Poling a boat around black rivers in the gloom of an eternal night can be pretty damn boring. In fact, I think the last time I wasn't bored could have been about . . . well, actually, I can't remember back that far.I think I wasn't always so good at boating. Everyone has to start somewhere, right? So I fell in Lethe, the River of Forgetfulness. Once. Maybe twice. I don't remember. But I'm not the only one to forget things. I honestly don't know what's gotten into people Up There lately; all they seem to know about is the River Styx. Figures, since that one's all about hate. Once in a while they remember the River Lethe. Ironic, that; but my sense of humor isn't what it used to be. But Acheron (River of Woe), Cocytus (River of Wailing), and Phlegethon (River of Fire)? No. They never have any idea about what those are. I get a little annoyed about that, because Phlegethon can be beautiful when all the rainbow colors are dancing in the flames; at least I think I used to think so. These days it's all old hat. The wailing, the crying, the screaming, the tortured moans of the dead; the laughter of the not-dead-but-not-alive that poke and prod them. I haven't seen or heard anything new in a damned long time. No pun intended, really, but laugh if you can. I've forgotten how. And nobody looks right at me – maybe they're afraid of pissing me off? I don't know. Sometimes I want to tell them I don't decide where they're headed, they do; they probably wouldn't listen, so I don't bother. But that's mainly why the girl caught my attention. She was alive, for one thing, all blond hair and blue eyes, a perfect little warrior out of a Norse mythos, and those wide eyes were trained right on me, like she wanted my attention. I was as close to between runs as I ever get, on my way back from the last drop at the end of Phlegethon; the Docks were already getting crowded. Not that I ever get a break, but I've long considered the empty ride back relatively restful. It's nice when they're not screaming right in your ear. Cocytus is especially bad for that. This girl wasn't at the Docks, though; she stood a little ways off, on an odd little island just to the right of the Docks. It took me a minute – although time really doesn't apply here, it's a convenient metaphor to explain the situation – to see what was so odd. When I figured it out, I turned the boat and headed right for her. There isn't an odd little island to the right of the Docks. There isn't even a 'to the right of the Docks.' They're Endless and Eternal and stretch for Infinity. I just pick a spot to land at and the cargo climbs on in one great, funneling mass. But there she was, and there, very clearly, was the end of the Docks. And there was grass growing on this island, as if a tiny chunk of a meadow from Up There had transported itself into the middle of The River. I paused, holding position for a moment. How had I known what grass was? I'd been poling souls around the grim and lifeless scenery of Hades for as long as I could remember. I'd never even thought about grass and meadows and sunshine before. But now it was there, in my mind, bright and cheerful and completely at odds with the darkness around me. She was trouble, I could see that much. Deciding the Eternal Guard needed to handle this, I pointed at her and spoke the words to set a soul-binding in place. She crossed her arms and tapped her foot impatiently. "Will you quit waggling your fingers and come here?" she yelled, loud enough for the eddying mass of newly arrived souls to look our way, drawn from their usual self-absorption. I didn't understand why the binding hadn't worked. Had I done something wrong? Trying again, and again, yielded nothing more useful. Approaching with caution, I stopped the boat beside her little green island and said, "What do you want of Charon?" She snorted disdainfully and said, "You're not Charon. You're the Keeper of the Eternal Keys." "No," I said, "I'm the Boatman for the Dead. In Hades. The Greek underworld. I think you're in the wrong mythos." I couldn't remember if the Norse myths had anything about keys. It didn't seem likely; I wasn't entirely sure they'd even had locks back when they were inventing their gods. She looked around at the river and at the lost souls crowding along the Docks, and pouted. Somehow, it wasn't a cute expression at all. "Maybe I am," she admitted. "But then, so are you." For the first time in I can't remember how long, I was surprised. I actually said, "What?" She didn't bother repeating herself. "You're not Charon. Charon dunked you into Lethe and told you to pole his boat around. He's been sunning himself in Tahiti for hundreds of years." "That's impossible," I said, rather shaken for some reason. Obviously a lie, but . . . she looked awfully familiar. And the living never came here. Well, almost never. "I don't really care," she went on. "I mean, you were stupid enough to try hiding out here, you deserve what you got. But I need the Keys. You took them with you when you came here, and I want them back." "I don't have any keys," I said. "I've never had any keys." She made a disgusted sound. "He must have taken them to make sure you couldn't escape. I thought you were being unusually dense, staying here all this time." Keys . . . something about keys . . . I couldn't quite remember. And I'd seen her before. I was almost positive. She was far too young to be one of the misguided Valkyries that wandered through now and again, so that wasn't it. The howling from the souls on the Docks started to grate on my nerves. I worried that one of the Eternal Guard would come to find out what the delay was. Not that they ever had before, but then I'd never paused like this. I tried to remember who had told me to watch out for the Eternal Guard in the first place. I couldn't. I started to feel really unsettled, and decided I wanted her out of here before she caused more trouble. "Look, I have a job to do," I said. Saying that brought a deeper feeling of worry. Something about a job was important. Another job besides playing ferryman. Playing? Where had that come from? I was Charon. This was all I did. There was no other job. I was losing my mind. But was that even possible? What if she was right? If I wasn't Charon, who was I? It was a trick. The other mythic structures were trying to take over this one. That had to be it. I relaxed again. She rolled her eyes. "That's always been your problem," she told me. "No matter how nasty the job, you've always felt compelled to just do it once it's handed to you." "Someone has to," I said. "I'm sorry I can't help you, but really, you need to move on before I call out the Eternal Guard. Go find someone else to pester. I've a full day ahead of me, and it's not getting any shorter." "There's no time here." "It's a metaphor," I said hastily. "Go on, shoo." I started to pole the boat away from her. She jumped and landed square center in the boat. It rocked. Both feats astonished me all over again; nobody should be able to get on Charon's boat without his permission, and it certainly never rocked. "This is important," she snapped, glaring at me. "You're coming with me. You're an idiot, but if Charon has the Keys, I'm going to need your help to take them back." "I'm not going anywhere." She raised a small hand on which a strange gold ring glittered and snapped her fingers three times fast. "Yes, you have," she said cheerfully. The Docks had vanished. The River was gone. And sunshine warmed my shoulders. Real sunshine, not the refracted flames of Phlegethon. I looked at the pole in my hand and slowly laid it down in the bottom of the boat. "This is going to cause a terrible problem Down There," I scolded. "Won't be the first one you've caused," she said, and grinned at me. "Oh, you mean in the Greek Hell? They'll get over it." "Hades," I corrected absently, "Not Hell. That's another–" I stopped. It had been so long since anyone made fun of me that I'd missed the barb at first. I scowled at her. Or tried to. Can a skull scowl? I reached up to touch my face, curious for the first time, and realized in surprise that it actually felt like a normal human face. With a beard. Strange that I'd never noticed before. It was an awfully long beard. It reached all the way to – oh. Wow. Charon definitely shouldn't have that. "Quit fondling yourself and hurry up already," she said, and hopped out of the boat onto dry land. "There is time, here, and I don't want to waste it." I sighed and followed her, setting foot on real grass for the first time in, if she was telling the truth, hundreds of years. It felt good. Prickly, soft, slimy, liquid and exciting all at once. I could have stood with my toes in the grass forever. But the grass also brought back memories. And suspicion. I did know her. She was . . . the exact relationship escaped me. But I knew her. And she wasn't a good person. Or as young as she looked. "Hey," I said. "You look like you're a little kid, but you sure don't act like it. And if you knew me hundreds of years ago, then how–" "Oh, boy," she said, and turned to face me, hands on hips. "You're no smarter now than you were back then, are you? I thought maybe you'd have learned a thing or two about time. I mean, why do you think I need the Keys? Or do you not even remember what they do?" "I think I fell overboard once or twice," I mumbled, then wondered just why exactly I was letting myself be bullied around by a snotty little kid. She just rolled her eyes and started walking away. I followed her, not sure why, other than that I couldn't think of anything better to do. "So what is it you plan to do?" I asked. "Ouch!" I hopped on one foot, startled at the stinging sensation in the other. "Look out for that sharp stick you just stepped on," she said, not looking back. "You're going to get the Keys back from Charon." "How?" "That's your problem," she said. "I imagine you'll beat him up." "Assuming you're telling the truth that I'm not Charon," I said, "how in the world am I supposed to beat up an immortal being?" "That's–" "–your problem," I finished with her. "Thanks so much." We kept walking. Eventually the grass turned to sand. As my feet sank into the grainy, raspy bits of pulverized rock, I remembered more about my past. She was right. I wasn't Charon. I was . . . something. Someone. I wasn't sure what yet. But it was important, she was right about that. People were waiting for me somewhere. Depending on me. I couldn't remember for what or why. I stopped at the edge of the beach, looking around at the tall green-brown grasses waving at one edge and the blue green shades of the water washing against the other. Between the two edges lay sand, white as bone, stretching for what seemed infinity to the left and right. I knew better, of course, I'd seen real Infinity; but in human terms this came pretty close. "This is Tahiti?" I asked. “I don't know. It's what Tahiti should be, so what's the difference?" She pointed to the left. "There he is." Only one person – being, I should say – occupied the beach. Surrounded by the remnants of several hundred beer and liquor bottles, he seemed to be taking a nap in the shade of a huge, colorful beach umbrella. I realized I was alone again. The little girl had darted back into the cover of the beach grass. She waved for me to advance on my own. "Great," I muttered, and walked forward. By the time I reached him, I had no doubt that this really was Charon. For one thing, he had no tan; bone doesn't generally tan, it bleaches. He was so white he would have glowed in the dark. For another, he wasn't asleep; skeletons don't generally sleep. How he'd managed to get drunk I couldn't figure, but he very clearly was and had been for several hundred years. The smell alone – rotting, yeasty, salt and mold caking the empty bottles – confirmed that part. You don't get a bad compost heap stench like that overnight. He looked up at me with empty eye sockets and grinned with perfect teeth. "Hey, don't I know you from somewhere?" "Yeah," I said, "you tricked me into poling your boat around Hades." "Oh, yeah," he said with the idiot amusement of a very, very drunk skeleton. "Yeah, you're the moron–" he burped. "Moron," he repeated, as if unsure what he'd been about to finish the insult with. "Yeah." "I want my keys back," I said firmly. This close up, I could see a great big key-ring with several iron keys hooked around one of his ribs, like some weird bony version of body-piercing. He rolled his head from side to side. "No, you don't." "Yes," I said, "I do. Give them back, and take your damn boat back while you're at it. I quit." He sat up. "Wait a second," he said, not sounding drunk any more. "You left the River unattended? You didn't dupe someone else into the job before leaving?" "No." "You moron!" "I think we've already established that," I snapped. "Give me the keys!" "You'll regret it," he said, standing up and unhooking the key ring from his ribs. "And there's no need to be so fierce about it. You're the one who gave them to me for safekeeping." "Huh?" He paused, keys still in his bony hand, and stared at me. "You don't remember? Well, of course not. I dumped you into the River Lethe, after all." He laughed, a horrible, rattling, dry sound. "If you hadn't left the River unattended I might have told you about your evil little sister and how you'd faked your own death to escape her attempts to kill you and take over the kingdom. Which was stupid, when you think about it, but then you're a moron, so that's all right. Wups." He hiccuped. I realized he wasn't sober after all. "Thanks," I said. "Sorry for the trouble I've caused you." "Well, at least it'll be interesting to sort out," he said, and snapped his bony fingers. The Boat appeared, drawn up on the beach not far away. He hiccuped again. "Vacation gets as boring as Hades after a while," he added. He tossed me the keys. As soon as the key ring hit my hand, I remembered everything. Our father had died; I was next in line to rule. My little sister had decided she'd suit the Eternal Throne better and tried to kill me. I'd run; the chase had taken us across several mythic structures before winding up in the Greek. Hades had seemed a safe hiding place, but I hadn't expected to be there quite so long. I looked at the keys in my hand and laughed. "Keys to the kingdom," I said. "I was so literal back then." "Humans generally are," Charon said. "Do you remember your way home now?" "Yes," I said, jingling the keys. For a set of allegorical constructions, they were surprisingly hefty. "You know, I'd like to give you something for all your help. Perhaps a helper?" "You're not that stupid," he said. "No, not me," I said. "But my sister's hiding over there. I bet if you dunk her in a certain river and tell her she belongs with you, life – so to speak – would be pretty interesting for a while." He grinned at me. "You've learned well from your time in Hell." "Hades," I said automatically. "That wouldn't rhyme properly." He snapped his fingers and my little sister landed heavily on the sand in front of him, glaring at me. If I tilted my head just right, I could see the nearly invisible soul-bonds Charon had put on her. She couldn't swat a fly unless he allowed it. She made a good try, though. Charon had to pay attention to what he was doing for a few moments, until she gave up fighting. "You're so mean!" she screamed at me. "I should have killed you!" "That's always been your problem," I said. "You're bloodthirsty and whiny. It's an unattractive combination." She pouted again; and this time it did look kind of cute. "You'll get wrinkles," I told her, thumbing through the key ring for the one that would take me home and put my kingdom back into the mythos stream where it belonged. The worlds didn't know what they'd been missing all this time. "And hey, thanks, Char." "Don't push it," he said, and tossed my sister into the Boat. "See you around." I laughed. "Well," I said, holding up the key to my kingdom, "not if I can help it."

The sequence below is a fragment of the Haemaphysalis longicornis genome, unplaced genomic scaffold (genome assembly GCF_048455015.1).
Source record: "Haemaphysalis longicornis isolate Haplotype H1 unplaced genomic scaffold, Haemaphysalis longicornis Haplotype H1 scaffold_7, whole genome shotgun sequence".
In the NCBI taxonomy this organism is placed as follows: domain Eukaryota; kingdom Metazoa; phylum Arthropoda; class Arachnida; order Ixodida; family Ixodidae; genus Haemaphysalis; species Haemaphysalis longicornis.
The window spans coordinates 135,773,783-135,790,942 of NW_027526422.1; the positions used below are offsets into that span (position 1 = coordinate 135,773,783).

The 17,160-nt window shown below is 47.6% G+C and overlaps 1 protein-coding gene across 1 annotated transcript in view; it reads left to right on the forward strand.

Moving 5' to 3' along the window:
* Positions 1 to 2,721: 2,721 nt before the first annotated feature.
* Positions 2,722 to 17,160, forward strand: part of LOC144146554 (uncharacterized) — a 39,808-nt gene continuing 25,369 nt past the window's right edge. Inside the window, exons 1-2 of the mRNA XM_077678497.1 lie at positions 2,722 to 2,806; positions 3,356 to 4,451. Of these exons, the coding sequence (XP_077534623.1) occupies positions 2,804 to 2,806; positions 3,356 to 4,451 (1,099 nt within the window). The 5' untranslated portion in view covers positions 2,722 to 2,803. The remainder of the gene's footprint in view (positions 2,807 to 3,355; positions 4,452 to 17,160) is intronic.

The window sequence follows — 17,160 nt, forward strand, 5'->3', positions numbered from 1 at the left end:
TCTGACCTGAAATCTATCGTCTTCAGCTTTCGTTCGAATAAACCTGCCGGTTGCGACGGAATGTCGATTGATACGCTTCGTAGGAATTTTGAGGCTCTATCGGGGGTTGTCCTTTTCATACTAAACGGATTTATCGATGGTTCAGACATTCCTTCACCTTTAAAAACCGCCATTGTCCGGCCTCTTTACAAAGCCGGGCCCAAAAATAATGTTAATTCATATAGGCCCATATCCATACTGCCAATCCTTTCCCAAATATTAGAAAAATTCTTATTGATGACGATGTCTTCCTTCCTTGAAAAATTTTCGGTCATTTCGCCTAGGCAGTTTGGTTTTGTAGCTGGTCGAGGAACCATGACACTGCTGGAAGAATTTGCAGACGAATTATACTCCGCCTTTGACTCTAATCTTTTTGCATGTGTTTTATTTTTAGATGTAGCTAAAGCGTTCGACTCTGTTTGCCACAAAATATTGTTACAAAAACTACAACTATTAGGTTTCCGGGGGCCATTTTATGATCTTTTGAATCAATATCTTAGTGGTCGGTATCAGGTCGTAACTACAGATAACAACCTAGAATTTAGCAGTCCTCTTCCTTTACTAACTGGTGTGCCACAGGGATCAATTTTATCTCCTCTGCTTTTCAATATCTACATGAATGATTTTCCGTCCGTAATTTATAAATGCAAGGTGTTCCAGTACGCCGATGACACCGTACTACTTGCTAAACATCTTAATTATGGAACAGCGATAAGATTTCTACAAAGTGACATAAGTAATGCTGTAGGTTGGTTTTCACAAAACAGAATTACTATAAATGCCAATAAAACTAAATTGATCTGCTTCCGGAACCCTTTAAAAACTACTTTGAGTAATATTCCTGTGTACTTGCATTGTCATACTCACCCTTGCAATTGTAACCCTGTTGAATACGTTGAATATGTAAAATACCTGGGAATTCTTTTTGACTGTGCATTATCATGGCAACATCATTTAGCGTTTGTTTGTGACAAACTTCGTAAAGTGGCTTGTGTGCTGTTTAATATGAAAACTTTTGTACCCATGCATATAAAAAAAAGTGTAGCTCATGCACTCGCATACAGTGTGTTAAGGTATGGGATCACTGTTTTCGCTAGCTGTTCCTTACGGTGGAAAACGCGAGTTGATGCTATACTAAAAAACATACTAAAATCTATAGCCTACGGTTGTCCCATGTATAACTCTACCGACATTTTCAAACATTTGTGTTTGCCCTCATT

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A new story about an ancient god . . . just what anotherealm has been mything. Save your groans and write your comments to our BBS (and don’t forget the coins for the eyelids, please). -GM